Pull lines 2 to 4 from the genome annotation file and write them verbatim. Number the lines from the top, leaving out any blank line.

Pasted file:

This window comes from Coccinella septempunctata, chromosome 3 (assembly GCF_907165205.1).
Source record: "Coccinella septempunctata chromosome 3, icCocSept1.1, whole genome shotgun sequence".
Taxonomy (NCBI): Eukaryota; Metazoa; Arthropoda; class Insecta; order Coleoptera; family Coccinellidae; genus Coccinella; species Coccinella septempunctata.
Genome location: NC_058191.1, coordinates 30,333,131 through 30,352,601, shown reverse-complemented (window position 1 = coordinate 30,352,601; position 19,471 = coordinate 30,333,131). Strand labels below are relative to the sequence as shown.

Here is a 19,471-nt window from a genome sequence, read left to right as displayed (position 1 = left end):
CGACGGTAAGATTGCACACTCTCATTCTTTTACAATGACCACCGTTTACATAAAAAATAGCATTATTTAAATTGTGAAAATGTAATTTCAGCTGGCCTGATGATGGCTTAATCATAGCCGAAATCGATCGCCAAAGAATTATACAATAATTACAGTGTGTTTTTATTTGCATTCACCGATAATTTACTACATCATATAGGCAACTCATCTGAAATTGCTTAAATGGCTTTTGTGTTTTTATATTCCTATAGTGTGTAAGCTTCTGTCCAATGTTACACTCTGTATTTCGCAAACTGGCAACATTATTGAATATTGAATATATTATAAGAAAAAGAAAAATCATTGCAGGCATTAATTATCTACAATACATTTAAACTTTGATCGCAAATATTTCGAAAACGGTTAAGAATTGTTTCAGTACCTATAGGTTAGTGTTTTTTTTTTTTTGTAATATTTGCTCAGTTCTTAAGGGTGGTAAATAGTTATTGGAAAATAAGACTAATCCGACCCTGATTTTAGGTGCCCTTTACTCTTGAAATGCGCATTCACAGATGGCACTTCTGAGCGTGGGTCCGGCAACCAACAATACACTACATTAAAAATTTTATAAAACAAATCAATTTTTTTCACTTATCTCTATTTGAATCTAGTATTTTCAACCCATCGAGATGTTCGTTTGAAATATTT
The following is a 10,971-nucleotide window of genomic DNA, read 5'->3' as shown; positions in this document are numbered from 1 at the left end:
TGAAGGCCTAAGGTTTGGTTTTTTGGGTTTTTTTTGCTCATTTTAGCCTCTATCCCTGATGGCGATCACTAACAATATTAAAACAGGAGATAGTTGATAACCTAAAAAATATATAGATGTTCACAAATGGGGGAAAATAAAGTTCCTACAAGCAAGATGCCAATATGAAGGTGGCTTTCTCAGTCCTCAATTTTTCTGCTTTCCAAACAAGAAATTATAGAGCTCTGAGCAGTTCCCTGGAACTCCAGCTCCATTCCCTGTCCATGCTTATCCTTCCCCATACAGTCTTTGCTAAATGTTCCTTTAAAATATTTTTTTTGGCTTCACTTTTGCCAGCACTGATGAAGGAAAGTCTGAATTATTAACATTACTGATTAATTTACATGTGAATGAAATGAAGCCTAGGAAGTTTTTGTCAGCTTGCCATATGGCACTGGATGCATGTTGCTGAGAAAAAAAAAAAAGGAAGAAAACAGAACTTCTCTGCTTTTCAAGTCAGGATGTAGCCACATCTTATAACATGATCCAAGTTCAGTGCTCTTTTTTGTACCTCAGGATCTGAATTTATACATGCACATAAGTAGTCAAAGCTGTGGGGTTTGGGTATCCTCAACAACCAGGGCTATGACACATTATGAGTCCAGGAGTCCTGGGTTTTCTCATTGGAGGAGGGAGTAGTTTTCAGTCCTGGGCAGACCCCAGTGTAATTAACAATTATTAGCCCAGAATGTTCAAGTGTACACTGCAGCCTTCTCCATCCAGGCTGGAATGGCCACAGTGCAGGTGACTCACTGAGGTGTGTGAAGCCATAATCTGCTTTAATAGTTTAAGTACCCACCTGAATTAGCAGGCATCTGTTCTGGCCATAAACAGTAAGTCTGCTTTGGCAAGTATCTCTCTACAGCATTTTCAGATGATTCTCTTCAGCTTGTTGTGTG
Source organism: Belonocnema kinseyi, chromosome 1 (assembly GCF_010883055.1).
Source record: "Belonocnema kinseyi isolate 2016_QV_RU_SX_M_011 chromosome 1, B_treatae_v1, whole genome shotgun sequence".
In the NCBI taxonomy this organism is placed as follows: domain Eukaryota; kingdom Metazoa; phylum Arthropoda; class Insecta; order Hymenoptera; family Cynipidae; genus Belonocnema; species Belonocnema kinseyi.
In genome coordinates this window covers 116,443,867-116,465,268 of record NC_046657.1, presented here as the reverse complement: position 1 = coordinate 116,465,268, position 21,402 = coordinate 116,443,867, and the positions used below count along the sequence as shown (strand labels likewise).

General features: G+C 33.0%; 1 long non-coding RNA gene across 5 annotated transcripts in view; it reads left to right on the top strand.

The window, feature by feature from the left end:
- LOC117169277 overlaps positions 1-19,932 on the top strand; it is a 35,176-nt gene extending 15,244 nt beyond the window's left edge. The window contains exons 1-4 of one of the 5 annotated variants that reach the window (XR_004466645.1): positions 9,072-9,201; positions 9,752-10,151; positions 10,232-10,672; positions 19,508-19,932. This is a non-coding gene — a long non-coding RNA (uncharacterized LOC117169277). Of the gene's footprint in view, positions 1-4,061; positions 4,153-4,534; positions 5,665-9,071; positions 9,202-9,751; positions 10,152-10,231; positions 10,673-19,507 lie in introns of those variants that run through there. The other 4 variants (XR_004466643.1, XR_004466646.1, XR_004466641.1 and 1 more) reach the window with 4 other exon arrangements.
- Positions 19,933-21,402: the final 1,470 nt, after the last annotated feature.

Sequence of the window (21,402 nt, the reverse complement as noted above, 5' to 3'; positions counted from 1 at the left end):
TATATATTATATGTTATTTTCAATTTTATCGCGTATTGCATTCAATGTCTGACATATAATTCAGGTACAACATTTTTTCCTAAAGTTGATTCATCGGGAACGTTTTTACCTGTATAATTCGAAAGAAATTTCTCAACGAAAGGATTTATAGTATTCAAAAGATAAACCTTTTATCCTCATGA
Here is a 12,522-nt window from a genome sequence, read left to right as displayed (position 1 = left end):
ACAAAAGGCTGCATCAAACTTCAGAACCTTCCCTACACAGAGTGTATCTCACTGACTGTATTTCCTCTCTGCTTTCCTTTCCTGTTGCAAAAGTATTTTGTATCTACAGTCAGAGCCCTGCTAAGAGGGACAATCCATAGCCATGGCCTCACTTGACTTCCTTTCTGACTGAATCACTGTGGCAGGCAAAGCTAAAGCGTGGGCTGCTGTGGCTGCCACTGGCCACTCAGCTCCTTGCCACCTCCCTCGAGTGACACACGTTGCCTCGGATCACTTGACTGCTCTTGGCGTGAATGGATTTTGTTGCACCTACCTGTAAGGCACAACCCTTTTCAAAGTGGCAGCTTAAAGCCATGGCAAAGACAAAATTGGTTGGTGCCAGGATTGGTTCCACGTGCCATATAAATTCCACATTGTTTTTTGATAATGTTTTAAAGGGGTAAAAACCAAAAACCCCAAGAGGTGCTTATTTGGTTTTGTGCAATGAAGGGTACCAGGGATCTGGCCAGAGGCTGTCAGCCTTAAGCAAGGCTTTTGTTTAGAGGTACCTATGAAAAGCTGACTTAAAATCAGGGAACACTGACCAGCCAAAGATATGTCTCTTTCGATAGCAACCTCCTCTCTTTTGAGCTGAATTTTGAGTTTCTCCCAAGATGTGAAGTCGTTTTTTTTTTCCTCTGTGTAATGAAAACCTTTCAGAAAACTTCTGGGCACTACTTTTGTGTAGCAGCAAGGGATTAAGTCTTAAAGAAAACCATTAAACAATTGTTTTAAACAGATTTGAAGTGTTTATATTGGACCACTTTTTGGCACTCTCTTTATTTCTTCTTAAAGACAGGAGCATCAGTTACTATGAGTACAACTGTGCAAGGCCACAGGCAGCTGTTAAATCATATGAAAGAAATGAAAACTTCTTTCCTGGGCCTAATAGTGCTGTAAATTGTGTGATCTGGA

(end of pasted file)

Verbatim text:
Source record: "Coccinella septempunctata chromosome 3, icCocSept1.1, whole genome shotgun sequence".
Taxonomy (NCBI): Eukaryota; Metazoa; Arthropoda; class Insecta; order Coleoptera; family Coccinellidae; genus Coccinella; species Coccinella septempunctata.
Genome location: NC_058191.1, coordinates 30,333,131 through 30,352,601, shown reverse-complemented (window position 1 = coordinate 30,352,601; position 19,471 = coordinate 30,333,131). Strand labels below are relative to the sequence as shown.